LONDON: A mysterious set of symptoms dubbed “Gulf War Syndrome,” affecting hundreds of thousands of soldiers who served in the 1991 conflict, may have been caused by nerve agents, according to a new study by researchers at Portsmouth University in the UK.
Those affected are said to suffer from a range of acute and chronic symptoms including fatigue, headaches, joint pain, indigestion, insomnia, dizziness, respiratory disorders and memory problems.
Scientists believe these symptoms are rooted in neurological impairment, previously thought to be the result of exposure to uranium-tipped anti-tank munitions used widely against Iraqi forces in the war. But the Portsmouth researchers found no traces of uranium in the bodies of those affected.
They said their findings “conclusively prove” that none of them were exposed to any significant amounts of the radioactive substance.
“For decades, medics and scientists have been looking for the elusive cause of Gulf War illness,” said Prof. Randall Parrish, one of the lead researchers of the study.
“That depleted uranium is not, and never was, in the bodies of those who are ill at sufficient quantities to cause disease will surprise many, including sufferers who have, for 30 years, suspected depleted uranium may have contributed to their illness.”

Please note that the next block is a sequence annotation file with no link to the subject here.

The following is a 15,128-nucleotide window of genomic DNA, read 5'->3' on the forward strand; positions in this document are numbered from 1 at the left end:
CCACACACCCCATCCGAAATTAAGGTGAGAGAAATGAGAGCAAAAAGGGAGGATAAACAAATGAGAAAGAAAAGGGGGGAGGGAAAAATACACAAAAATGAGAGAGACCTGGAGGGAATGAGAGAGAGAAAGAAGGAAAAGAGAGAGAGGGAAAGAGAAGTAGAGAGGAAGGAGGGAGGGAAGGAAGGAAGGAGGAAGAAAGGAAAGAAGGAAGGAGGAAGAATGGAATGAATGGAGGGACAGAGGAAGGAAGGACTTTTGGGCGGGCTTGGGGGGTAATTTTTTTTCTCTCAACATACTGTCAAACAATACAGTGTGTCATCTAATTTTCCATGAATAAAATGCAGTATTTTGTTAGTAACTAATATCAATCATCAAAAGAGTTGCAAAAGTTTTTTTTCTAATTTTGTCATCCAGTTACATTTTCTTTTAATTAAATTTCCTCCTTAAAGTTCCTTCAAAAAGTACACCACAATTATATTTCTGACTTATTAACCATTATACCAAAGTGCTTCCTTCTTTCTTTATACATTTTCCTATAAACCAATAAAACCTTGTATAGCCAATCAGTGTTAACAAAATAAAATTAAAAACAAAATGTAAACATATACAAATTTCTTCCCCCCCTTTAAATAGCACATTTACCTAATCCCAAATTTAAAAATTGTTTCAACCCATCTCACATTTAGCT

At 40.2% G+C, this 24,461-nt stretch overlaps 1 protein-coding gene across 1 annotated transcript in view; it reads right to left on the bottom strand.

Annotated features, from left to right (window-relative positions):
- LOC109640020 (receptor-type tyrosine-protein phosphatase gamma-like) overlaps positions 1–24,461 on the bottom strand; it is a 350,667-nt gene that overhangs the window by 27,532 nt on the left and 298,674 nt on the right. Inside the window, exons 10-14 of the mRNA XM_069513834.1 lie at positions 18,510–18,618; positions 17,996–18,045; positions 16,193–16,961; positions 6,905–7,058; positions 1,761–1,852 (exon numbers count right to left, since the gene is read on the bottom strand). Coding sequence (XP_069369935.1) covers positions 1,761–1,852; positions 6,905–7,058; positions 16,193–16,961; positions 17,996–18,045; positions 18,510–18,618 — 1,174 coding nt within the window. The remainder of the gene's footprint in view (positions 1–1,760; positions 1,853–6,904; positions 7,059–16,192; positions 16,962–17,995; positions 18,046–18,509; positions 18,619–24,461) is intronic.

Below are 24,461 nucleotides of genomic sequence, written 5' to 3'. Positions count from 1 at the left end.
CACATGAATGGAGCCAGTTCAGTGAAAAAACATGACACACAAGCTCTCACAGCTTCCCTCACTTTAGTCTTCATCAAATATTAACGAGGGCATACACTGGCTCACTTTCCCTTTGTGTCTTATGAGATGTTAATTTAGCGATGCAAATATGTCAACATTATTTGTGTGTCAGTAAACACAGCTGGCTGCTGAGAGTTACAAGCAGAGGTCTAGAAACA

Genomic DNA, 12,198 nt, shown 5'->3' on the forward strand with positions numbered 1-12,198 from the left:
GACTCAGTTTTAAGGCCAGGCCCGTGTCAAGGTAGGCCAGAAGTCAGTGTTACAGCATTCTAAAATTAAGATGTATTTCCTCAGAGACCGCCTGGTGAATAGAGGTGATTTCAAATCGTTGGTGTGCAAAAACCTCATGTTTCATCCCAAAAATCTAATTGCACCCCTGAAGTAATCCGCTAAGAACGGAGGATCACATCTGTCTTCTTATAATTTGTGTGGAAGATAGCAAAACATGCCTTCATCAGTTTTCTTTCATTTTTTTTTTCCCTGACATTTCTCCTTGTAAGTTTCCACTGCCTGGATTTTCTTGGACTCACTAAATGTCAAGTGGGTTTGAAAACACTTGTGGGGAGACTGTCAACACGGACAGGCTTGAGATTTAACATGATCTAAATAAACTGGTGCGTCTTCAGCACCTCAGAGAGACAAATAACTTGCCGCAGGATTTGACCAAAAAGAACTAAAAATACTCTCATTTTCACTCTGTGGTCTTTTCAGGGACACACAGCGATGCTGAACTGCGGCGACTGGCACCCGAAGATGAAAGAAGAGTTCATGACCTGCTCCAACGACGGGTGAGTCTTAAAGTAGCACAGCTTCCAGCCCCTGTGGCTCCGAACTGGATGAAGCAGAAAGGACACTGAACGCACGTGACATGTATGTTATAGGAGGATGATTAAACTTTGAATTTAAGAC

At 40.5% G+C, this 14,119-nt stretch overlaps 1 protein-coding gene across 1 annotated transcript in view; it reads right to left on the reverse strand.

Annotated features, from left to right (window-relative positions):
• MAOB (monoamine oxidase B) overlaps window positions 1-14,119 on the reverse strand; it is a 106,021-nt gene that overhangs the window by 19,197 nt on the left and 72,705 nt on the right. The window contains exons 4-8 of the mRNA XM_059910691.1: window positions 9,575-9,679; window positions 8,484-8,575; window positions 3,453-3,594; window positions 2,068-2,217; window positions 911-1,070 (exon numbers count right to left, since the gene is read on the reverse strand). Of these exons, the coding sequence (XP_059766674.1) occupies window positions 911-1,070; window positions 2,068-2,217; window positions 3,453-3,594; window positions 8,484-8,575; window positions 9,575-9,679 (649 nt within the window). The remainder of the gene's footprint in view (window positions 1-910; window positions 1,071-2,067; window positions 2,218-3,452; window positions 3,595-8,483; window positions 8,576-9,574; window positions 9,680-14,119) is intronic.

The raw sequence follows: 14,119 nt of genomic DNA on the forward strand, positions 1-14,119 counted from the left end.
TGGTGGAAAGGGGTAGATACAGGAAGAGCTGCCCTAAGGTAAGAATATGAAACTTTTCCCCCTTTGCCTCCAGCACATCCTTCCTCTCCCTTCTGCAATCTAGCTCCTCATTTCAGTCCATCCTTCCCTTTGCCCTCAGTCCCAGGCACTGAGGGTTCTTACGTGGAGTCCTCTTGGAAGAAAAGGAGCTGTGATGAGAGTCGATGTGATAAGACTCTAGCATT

Parrish said the most likely cause of the illness is the widespread but low-level exposure of soldiers to the sarin nerve agent, which may have been compounded by the use of anti-nerve agent medication and pesticides to prevent malaria among troops.
“Finding causes is a nebulous game when you have so many options to blame,” he added. “The allies’ own activities destroying an Iraqi nerve agent cache or spraying pesticides liberally on troops could be seen in hindsight as an inadvertent ‘own goal,’ and one to be avoided in future conflicts.”
But while the radioactive munitions do not appear to have affected the health of foreign soldiers, the same may not be said for the local Iraqi and Kuwaiti populations.
“Depleted uranium munitions were used in the conflict as an effective weapon to destroy Iraqi tanks, and its use has littered Iraq and Kuwait with uranium contamination, potentially affecting local people,” Parrish said.
Studies have proved that the munitions can cause cancer and birth defects, and that their use in the Gulf War has directly impacted the health of Iraqi locals.
The NGO Coordination Committee for Iraq estimated that 300-800 tons of depleted uranium were used against Iraqi forces in the war, and that this may be connected to “a sharp rise in congenital birth defects and cancer cases in Iraq.”
The group said the use of depleted uranium “is also connected to the recent emergence of diseases that were not previously seen in Iraq, such as illnesses in the kidney, lungs and liver, as well as a total collapse of the immune system.”